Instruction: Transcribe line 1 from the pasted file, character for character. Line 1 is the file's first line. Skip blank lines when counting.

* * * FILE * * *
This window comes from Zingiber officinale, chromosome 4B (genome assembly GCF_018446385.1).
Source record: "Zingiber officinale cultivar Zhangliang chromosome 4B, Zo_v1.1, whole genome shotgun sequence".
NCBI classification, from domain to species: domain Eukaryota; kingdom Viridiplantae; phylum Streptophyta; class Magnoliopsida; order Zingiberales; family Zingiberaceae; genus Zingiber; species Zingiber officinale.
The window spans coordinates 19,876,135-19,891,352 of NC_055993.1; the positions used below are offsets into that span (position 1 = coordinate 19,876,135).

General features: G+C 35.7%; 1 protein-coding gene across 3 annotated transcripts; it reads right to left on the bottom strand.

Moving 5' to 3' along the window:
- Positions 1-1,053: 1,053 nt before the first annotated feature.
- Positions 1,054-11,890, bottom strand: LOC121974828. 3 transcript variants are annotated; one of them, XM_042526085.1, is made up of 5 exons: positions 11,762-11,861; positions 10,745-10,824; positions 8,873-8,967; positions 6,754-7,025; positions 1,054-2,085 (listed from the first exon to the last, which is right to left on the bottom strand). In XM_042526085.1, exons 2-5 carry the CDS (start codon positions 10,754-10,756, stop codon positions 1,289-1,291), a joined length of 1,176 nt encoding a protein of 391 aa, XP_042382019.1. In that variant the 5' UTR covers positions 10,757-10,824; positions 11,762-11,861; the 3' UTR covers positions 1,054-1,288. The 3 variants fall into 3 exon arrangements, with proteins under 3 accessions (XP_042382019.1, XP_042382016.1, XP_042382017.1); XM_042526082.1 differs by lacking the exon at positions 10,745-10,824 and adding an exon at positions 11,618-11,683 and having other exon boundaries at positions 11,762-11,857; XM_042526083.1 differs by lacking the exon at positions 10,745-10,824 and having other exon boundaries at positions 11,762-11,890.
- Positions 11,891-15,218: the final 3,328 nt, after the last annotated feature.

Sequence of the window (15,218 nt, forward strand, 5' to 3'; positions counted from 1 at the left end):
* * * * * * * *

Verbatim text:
This window comes from Zingiber officinale, chromosome 4B (genome assembly GCF_018446385.1).